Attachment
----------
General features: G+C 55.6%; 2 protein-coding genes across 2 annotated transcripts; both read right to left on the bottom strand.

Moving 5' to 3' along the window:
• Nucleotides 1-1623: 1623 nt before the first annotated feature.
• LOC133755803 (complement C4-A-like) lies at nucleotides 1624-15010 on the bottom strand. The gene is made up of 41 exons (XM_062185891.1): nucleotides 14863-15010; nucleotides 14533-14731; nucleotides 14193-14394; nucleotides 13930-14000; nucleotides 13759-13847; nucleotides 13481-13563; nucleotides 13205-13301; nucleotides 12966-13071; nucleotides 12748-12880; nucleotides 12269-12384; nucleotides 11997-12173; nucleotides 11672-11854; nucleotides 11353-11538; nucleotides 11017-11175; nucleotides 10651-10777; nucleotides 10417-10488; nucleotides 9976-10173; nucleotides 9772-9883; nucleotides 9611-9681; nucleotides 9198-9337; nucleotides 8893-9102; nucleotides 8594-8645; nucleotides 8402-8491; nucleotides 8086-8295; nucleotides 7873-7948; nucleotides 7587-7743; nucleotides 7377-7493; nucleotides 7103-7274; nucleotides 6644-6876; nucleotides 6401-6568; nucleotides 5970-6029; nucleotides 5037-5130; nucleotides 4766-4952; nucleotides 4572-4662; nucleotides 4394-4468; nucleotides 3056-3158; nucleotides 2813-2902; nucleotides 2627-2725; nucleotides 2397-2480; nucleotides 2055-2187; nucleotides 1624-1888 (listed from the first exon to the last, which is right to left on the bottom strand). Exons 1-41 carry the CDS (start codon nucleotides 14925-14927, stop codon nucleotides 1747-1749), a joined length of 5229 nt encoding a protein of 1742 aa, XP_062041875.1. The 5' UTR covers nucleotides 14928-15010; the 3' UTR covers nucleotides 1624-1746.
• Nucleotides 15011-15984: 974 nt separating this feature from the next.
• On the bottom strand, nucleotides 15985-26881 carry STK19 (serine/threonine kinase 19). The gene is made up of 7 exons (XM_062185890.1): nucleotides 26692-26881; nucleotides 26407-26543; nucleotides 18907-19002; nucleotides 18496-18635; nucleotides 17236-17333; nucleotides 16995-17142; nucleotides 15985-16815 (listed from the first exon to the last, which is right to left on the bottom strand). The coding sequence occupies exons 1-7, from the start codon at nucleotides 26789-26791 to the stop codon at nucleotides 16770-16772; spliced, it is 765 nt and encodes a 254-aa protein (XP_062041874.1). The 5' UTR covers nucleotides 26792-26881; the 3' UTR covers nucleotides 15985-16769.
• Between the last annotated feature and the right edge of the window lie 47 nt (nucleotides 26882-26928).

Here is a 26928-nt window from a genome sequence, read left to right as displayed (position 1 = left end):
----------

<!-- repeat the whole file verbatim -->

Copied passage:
General features: G+C 55.6%; 2 protein-coding genes across 2 annotated transcripts; both read right to left on the bottom strand.

Moving 5' to 3' along the window:
• Nucleotides 1-1623: 1623 nt before the first annotated feature.
• LOC133755803 (complement C4-A-like) lies at nucleotides 1624-15010 on the bottom strand. The gene is made up of 41 exons (XM_062185891.1): nucleotides 14863-15010; nucleotides 14533-14731; nucleotides 14193-14394; nucleotides 13930-14000; nucleotides 13759-13847; nucleotides 13481-13563; nucleotides 13205-13301; nucleotides 12966-13071; nucleotides 12748-12880; nucleotides 12269-12384; nucleotides 11997-12173; nucleotides 11672-11854; nucleotides 11353-11538; nucleotides 11017-11175; nucleotides 10651-10777; nucleotides 10417-10488; nucleotides 9976-10173; nucleotides 9772-9883; nucleotides 9611-9681; nucleotides 9198-9337; nucleotides 8893-9102; nucleotides 8594-8645; nucleotides 8402-8491; nucleotides 8086-8295; nucleotides 7873-7948; nucleotides 7587-7743; nucleotides 7377-7493; nucleotides 7103-7274; nucleotides 6644-6876; nucleotides 6401-6568; nucleotides 5970-6029; nucleotides 5037-5130; nucleotides 4766-4952; nucleotides 4572-4662; nucleotides 4394-4468; nucleotides 3056-3158; nucleotides 2813-2902; nucleotides 2627-2725; nucleotides 2397-2480; nucleotides 2055-2187; nucleotides 1624-1888 (listed from the first exon to the last, which is right to left on the bottom strand). Exons 1-41 carry the CDS (start codon nucleotides 14925-14927, stop codon nucleotides 1747-1749), a joined length of 5229 nt encoding a protein of 1742 aa, XP_062041875.1. The 5' UTR covers nucleotides 14928-15010; the 3' UTR covers nucleotides 1624-1746.
• Nucleotides 15011-15984: 974 nt separating this feature from the next.
• On the bottom strand, nucleotides 15985-26881 carry STK19 (serine/threonine kinase 19). The gene is made up of 7 exons (XM_062185890.1): nucleotides 26692-26881; nucleotides 26407-26543; nucleotides 18907-19002; nucleotides 18496-18635; nucleotides 17236-17333; nucleotides 16995-17142; nucleotides 15985-16815 (listed from the first exon to the last, which is right to left on the bottom strand). The coding sequence occupies exons 1-7, from the start codon at nucleotides 26789-26791 to the stop codon at nucleotides 16770-16772; spliced, it is 765 nt and encodes a 254-aa protein (XP_062041874.1). The 5' UTR covers nucleotides 26792-26881; the 3' UTR covers nucleotides 15985-16769.
• Between the last annotated feature and the right edge of the window lie 47 nt (nucleotides 26882-26928).

Here is a 26928-nt window from a genome sequence, read left to right as displayed (position 1 = left end):